Giving her paws
I've been dating a great guy for three years. I occasionally get invited to work functions, and I'd like to take him, but I can't trust him to act appropriately (not grope me in front of my co-workers, make inappropriate small talk, etc.). The thought of bringing him makes me so anxious that I go by myself. Recently, we went to two concerts he wanted to see, and I kept having to pry his hands off my breasts in the middle of a crowd. It was humiliating. Last week, he tried to grope me in line at the ice cream store in front of a bunch of families. I'm starting to think he has a social anxiety disorder. Asking him to be a supportive partner and accompany me to the occasional work event doesn't seem like that big of a burden, especially since I entertain his friends and go see bands I don't like for him. I don't want to sound like a prig, but I'm advancing in my career, and I should soon be attending more work-related events. Am I being unreasonable? — Groped
Some social conventions are such a bore, like the expectation that when your boss extends his hand, your boyfriend will reach out and shake it, not grab both of your breasts and cop a feel.
Usually, when they talk about a guy having manners from another time, they mean he's polite like they were back in the '50s, not when the Neanderthals were running around. It's normal to sometimes have to make excuses for your partner, but excuses like "He's actually a vegetarian," not "Believe it or not, he was raised by a pack of wild animals after his parents died in a freak canoeing accident."
Wildly inappropriate PDA is generally a sign that you're 14 and lack boundaries or a way for a highly insecure partner to mark his territory. It can also be a way of hiding shyness by overcompensating. Whatever it is, it sure isn't loving behavior. It's bad enough that he embarrasses you at concerts and the ice cream store, but office parties are not parties; they're work meetings with alcohol and land mines. When you bring your boyfriend, he should do his best to support you, and not in the way a Wonderbra would.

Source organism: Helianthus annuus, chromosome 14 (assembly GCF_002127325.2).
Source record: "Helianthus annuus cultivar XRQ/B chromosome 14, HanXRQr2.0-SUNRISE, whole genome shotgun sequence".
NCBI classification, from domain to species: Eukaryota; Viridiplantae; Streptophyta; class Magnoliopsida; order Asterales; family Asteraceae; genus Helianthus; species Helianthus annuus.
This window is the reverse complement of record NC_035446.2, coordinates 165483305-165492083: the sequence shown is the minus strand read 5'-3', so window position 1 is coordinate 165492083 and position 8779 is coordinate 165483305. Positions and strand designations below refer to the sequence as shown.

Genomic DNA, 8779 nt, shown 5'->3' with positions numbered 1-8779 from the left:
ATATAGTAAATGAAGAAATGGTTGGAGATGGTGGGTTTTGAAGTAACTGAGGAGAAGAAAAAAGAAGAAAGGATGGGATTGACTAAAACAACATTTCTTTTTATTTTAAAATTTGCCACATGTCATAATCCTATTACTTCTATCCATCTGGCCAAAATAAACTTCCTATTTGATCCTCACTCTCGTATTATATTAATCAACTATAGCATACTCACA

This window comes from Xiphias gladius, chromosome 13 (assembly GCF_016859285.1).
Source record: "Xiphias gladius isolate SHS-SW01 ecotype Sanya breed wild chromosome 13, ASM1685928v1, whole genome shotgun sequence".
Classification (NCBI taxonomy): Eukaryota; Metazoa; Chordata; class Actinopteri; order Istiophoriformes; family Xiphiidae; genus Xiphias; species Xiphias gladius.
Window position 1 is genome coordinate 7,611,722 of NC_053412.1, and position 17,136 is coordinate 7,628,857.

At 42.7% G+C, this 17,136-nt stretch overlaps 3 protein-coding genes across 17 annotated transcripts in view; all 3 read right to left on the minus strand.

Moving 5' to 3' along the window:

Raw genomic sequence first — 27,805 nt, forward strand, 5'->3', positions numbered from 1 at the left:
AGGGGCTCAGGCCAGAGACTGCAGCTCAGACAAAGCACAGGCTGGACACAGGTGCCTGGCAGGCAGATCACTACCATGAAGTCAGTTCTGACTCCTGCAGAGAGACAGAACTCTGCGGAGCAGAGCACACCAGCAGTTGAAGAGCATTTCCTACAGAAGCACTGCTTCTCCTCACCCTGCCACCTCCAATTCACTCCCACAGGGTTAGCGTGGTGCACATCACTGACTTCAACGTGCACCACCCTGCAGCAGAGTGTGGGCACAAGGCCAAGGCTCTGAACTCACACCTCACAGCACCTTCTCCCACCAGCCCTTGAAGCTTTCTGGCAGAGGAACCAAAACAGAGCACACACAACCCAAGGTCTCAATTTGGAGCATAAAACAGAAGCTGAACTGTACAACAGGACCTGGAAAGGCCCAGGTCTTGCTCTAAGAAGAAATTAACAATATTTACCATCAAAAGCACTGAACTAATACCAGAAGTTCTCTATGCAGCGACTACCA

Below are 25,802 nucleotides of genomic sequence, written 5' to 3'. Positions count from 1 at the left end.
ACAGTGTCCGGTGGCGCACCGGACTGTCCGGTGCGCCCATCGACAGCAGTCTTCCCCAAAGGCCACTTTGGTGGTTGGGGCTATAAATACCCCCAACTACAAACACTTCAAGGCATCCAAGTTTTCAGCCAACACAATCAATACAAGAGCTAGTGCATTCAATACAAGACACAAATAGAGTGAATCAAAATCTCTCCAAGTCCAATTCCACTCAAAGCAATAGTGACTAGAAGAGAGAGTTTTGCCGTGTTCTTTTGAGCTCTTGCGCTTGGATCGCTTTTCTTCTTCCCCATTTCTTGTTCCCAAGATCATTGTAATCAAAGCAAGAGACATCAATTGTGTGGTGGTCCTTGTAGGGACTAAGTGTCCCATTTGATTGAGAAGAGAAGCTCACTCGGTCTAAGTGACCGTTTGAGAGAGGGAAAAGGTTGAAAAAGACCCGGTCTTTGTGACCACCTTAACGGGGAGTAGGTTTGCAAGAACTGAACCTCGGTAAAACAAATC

You get the relationship you put up with. Three years in, you have no idea why your boyfriend acts like he just broke out of the monkey house. Maybe it's a social anxiety disorder, maybe it's itchy hair follicles, or maybe he's trying to sabotage you because he's jealous of your success. The first or second time he got all Mr. Gropeypants was your cue to let him know where his hands go when he's with you in public. What stopped you then, and what's stopping you now? Fear of confrontation? Fear of losing him? Lockjaw? Speaking up might've had you well on your way to a solution years ago — or to a boyfriend who not only knows better than to French you under the mistletoe at the company Christmas party but gets that dry humping you under it is a big no-go, too.
As fat would have it
I've been on about 20 dates with girls I met online, and 15 of them were much heavier than they were in their photos. I'm getting a little tired of this. Is there some acceptable way to ask a woman how much she weighs before you meet up? — Narrowing 'Em Down
There's that saying, "The camera adds 10 pounds." Well, the Internet often subtracts 50. (Not to worry, all that weight will be back in place before you can say "Starbucks at 3?") But, sorry, you cannot ask a woman how much she weighs — or even poke around in that direction: "So ... what's the most candy you've ever eaten at one sitting? And, are you sitting on any candy right now?"
Internet dating has its pluses — instant access to loads of potential partners — and its plus-sized minuses: those big surprises you've encountered on three out of four dates. Just think of them as a price you have to pay for the easy access — a sort of high technology fee. In the future, assume everyone's lying and be pleasantly surprised when someone isn't. To keep your emotional costs down, try to get women to meet you as soon as possible for a quick drink instead of carrying on at length by phone and e-mail. This should help keep you from getting attached while spending weeks learning everything about them and then finding yourself on a date unable to ask the one thing you're really dying to know: "So ... when was your picture taken? And of whom?"
Got a problem? Write Amy Alkon, 171 Pier Ave, #280, Santa Monica, CA 90405, or e-mail firstname.lastname@example.org (advicegoddess.com). Alkon is the author of I See Rude People: One Woman's Battle to Beat Some Manners into Impolite Society.
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